Your intentions go to trust--and how much we can trust what you are representing.  We have to go on trust to a certain extent.  We can't, or most of us can't, track down every single point you make.  That you refuse to drop your mask shows that you know this too.

                    Bias, counselor.  You know it.  You want to preserve your ability to masqurade as a Democrat.    

                    •  I don't think I am trying to (none)
                      help or hurt anyone.  if you notice I do not provide political advice or strategy suggestions.

                      I am expounding on my views of constitutional law.  If you track back through my posts, you will see that they are by and large limited to that area (with some exceptions).  

                      Because constitutional law is separate and apart from politics, it makes no difference who you voted for.  (As a reminder, Earl Warren was a Republican while Frankfurter and White were Democrats).  Feel free to disagree with my conlaw analysis, but keep it apart from politics as they are really not one and the same.

                      •  Separate and apart from politics? (none)

                        That's the phoney line that Federalist conservatives like you use to impose your "objective" values on everyone else.

                        Tell me there is no "value" decision in what constitutes a "reasonable" search or seizure, or "cruel or unusual" punishment.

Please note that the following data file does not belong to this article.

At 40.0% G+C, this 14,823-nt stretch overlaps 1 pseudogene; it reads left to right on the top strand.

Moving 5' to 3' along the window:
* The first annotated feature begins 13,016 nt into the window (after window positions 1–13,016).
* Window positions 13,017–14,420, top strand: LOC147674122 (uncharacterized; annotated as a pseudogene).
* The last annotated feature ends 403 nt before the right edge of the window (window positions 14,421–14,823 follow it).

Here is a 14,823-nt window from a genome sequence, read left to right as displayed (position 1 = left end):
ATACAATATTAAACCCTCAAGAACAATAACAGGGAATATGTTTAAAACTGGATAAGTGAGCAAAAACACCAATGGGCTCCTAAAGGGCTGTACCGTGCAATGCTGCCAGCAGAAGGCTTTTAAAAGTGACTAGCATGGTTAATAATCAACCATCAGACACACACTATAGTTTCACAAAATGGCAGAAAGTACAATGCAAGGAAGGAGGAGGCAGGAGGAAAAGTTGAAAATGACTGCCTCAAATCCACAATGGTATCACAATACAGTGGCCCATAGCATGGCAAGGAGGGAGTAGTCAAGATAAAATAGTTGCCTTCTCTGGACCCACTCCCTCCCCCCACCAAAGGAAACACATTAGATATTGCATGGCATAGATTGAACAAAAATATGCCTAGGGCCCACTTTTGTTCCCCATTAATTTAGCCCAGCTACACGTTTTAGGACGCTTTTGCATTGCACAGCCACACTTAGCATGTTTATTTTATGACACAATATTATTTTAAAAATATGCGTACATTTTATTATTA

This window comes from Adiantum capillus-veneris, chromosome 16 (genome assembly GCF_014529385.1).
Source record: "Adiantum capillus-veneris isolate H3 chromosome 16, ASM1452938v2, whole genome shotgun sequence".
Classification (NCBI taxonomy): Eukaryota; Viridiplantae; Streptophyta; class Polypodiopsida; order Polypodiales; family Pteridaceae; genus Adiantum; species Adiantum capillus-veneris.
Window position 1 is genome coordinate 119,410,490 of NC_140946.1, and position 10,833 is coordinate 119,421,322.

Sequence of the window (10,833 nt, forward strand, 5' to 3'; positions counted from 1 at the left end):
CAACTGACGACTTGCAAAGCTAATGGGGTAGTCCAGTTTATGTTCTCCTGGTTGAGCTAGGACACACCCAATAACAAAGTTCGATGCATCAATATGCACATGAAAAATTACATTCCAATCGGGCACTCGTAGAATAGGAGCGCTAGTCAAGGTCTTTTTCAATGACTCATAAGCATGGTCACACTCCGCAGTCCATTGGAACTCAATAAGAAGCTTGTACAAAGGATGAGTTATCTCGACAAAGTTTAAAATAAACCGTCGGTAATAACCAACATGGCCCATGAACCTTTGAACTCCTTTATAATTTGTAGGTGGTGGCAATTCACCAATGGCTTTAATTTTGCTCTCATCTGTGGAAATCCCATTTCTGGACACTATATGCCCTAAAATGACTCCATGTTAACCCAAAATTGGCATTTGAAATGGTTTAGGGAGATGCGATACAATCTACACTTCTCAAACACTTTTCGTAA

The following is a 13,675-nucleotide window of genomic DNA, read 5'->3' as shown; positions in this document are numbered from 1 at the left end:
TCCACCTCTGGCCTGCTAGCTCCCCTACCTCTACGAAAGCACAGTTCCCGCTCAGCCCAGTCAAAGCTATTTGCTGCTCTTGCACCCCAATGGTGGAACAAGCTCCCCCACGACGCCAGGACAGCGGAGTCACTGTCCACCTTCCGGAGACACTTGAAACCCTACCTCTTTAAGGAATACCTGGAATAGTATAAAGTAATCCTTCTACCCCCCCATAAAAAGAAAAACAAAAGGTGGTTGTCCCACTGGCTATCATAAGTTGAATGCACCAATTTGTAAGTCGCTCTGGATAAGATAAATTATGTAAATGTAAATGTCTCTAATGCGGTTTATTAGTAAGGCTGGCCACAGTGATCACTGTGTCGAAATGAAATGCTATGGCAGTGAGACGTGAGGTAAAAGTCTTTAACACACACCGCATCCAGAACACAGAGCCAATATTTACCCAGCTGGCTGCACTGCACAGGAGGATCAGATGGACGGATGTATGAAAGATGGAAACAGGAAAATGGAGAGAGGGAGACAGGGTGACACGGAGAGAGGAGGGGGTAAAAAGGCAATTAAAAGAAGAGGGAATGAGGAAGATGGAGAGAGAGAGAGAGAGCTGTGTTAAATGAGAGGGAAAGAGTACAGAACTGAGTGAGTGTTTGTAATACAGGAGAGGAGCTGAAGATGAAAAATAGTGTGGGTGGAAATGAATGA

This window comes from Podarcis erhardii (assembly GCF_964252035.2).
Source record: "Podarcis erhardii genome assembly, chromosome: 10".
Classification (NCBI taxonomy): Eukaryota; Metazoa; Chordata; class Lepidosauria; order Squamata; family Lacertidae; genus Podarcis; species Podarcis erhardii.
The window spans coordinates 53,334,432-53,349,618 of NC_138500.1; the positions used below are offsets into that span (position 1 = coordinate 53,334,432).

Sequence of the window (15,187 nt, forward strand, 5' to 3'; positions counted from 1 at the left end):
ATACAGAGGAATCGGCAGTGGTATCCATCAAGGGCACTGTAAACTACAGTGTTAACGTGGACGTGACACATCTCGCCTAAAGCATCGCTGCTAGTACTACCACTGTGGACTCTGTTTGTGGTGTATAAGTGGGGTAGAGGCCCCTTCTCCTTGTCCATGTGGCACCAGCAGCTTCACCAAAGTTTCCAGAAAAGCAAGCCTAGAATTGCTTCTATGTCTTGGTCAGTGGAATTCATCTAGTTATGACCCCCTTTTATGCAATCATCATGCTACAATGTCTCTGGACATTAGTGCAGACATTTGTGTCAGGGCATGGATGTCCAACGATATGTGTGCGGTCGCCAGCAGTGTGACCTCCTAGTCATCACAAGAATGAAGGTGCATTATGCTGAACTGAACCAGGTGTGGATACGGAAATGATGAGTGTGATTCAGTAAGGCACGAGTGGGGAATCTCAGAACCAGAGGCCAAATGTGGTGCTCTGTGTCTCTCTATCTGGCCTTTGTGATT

•  More bullshit (none)
                        You are here trying to influence the debate but unwillng to come clean on your true loyalties.

                        You are trying to sell people here on the foolsgold of the Republican stealth/incrementalist strategy.  By not telling us you are a Republican partisan, you being deceptive.

                        What is it with conservatives and secrecy?  Just tell us so we can have an honest debate.  An honest debate requires that everyone's biases be put on the table.  You are not willing to do this completely.

                        •  And I am telling you that (none)
                          my biases is only to the originalist interpretation.  I do not care about the party affiliation of a person who engages in proper constitutional interpretation.  So give it a rest
                        •  Nonsense (none)
                          We can have an honest debate about the meaning of the Constitution without reference to party labels.  (Earl Warren was a Republican as is Justice Stevens.  Justices Frankfurter and White were Democrats).

                          I am not trying to sell a strategy.  I am trying to "sell" the proper ConLaw interpretation.

        But you claim to be an "originalist"?

        Methinks you don't know what you're talking about.

        •  My policy preferences (none)